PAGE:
Examining Substance Use Disorder Treatment Demand and Provider Capacity in a Changing Health Care System: Initial Findings Report. Notes


  1. Here an SUD is defined as meeting diagnostic criteria for substance abuse or dependence based on survey response.

  2. According to NSDUH between 2013 and 2014 the point estimate for number of individuals who received any specialty treatment in the past year rose from 2,466,000 to 2,606,000, an increase of 140,000 individuals. However, this increase is not statistically significant (SAMHSA 2015e).

  3. Treatment at an emergency room, private doctor's office, self-help group, prison or jail, or hospital as an outpatient is not considered specialty treatment.

  4. NSDUH uses face-to-face audio, computer-assisted self-interviews to collect data on the currency and frequency of illicit drug and alcohol use, problems/symptoms associated with alcohol and/or drug use, and receipt of alcohol and/or drug treatment. The sample frame excludes active military personnel, United States citizens living abroad, residents of institutional settings (for example, prisons, hospitals, and nursing homes), and homeless individuals not living in a shelter at the time of the survey.

  5. The N-SSATS is primarily a web-based survey. N-SSATS is a census of all known, public and private, facilities that provide substance abuse treatment. It excludes those programs located in jails or prisons, serving only incarcerated clients, and solo practitioners (unless a state substance abuse agencies specifically requests to include them).

  6. This report intends to provide a comprehensive view of SUD treatment services provided nationally. Although the Treatment Episodes Dataset (TEDS) data include extensive information on SUD treatment admissions, these data were not used in the current report because the set of admissions represented in TEDS varies by state (for example some states report admissions regardless of source of payment while others report only publicly funded admissions).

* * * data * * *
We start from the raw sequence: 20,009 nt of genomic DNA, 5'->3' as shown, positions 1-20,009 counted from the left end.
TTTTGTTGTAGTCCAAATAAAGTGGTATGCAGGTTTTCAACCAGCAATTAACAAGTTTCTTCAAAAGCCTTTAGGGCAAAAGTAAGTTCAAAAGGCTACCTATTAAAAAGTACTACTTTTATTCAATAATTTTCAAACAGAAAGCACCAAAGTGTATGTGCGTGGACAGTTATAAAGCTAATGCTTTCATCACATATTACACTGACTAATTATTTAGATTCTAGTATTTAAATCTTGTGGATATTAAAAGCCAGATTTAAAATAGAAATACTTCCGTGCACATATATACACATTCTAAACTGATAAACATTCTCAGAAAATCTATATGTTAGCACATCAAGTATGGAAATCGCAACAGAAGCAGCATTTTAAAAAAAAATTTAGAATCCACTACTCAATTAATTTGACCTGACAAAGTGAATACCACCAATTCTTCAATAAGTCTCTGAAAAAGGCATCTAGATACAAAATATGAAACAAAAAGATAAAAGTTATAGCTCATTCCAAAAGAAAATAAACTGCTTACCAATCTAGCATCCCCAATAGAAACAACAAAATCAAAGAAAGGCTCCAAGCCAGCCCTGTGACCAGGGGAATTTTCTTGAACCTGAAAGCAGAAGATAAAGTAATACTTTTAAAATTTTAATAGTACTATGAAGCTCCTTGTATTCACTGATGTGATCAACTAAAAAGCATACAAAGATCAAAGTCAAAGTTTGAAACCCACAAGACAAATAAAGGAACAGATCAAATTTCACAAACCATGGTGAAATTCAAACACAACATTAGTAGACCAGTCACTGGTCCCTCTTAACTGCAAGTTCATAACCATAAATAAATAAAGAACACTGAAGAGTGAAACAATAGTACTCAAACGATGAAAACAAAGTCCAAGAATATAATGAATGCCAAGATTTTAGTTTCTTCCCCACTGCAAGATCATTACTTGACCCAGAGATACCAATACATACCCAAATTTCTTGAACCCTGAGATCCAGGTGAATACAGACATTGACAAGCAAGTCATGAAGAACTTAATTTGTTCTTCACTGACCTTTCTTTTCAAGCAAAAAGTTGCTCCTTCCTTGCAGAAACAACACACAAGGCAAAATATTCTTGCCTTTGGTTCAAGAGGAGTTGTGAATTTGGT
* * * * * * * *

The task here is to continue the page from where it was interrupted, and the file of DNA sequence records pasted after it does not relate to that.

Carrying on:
7. Illicit use of psychotherapeutics includes the non-medical use of pain relievers, tranquilizers, stimulants, or sedatives and does not include over-the-counter drugs.

  8. Here an SUD is defined as meeting diagnostic criteria for substance abuse or dependence based on survey response.

  9. Estimates for 2014 from SAMHSA (2015e).

  10. In a given state, solo practitioners may be included in the N-SSATS if a state substance abuse agency specifically requests their inclusion.

  11. Care in this setting may be residential (52 percent), outpatient (40 percent) or inpatient (8 percent).

  12. Pre-ACA estimates--looking at either all of 2013, September 2013, or the third quarter of 2013--indicate that between 18 percent and 21 percent of Americans were uninsured, After its implementation--using estimates for either the first quarter of 2014, March 2014, or the first half of 2014--the numbers decreased to between 13 percent and 18 percent.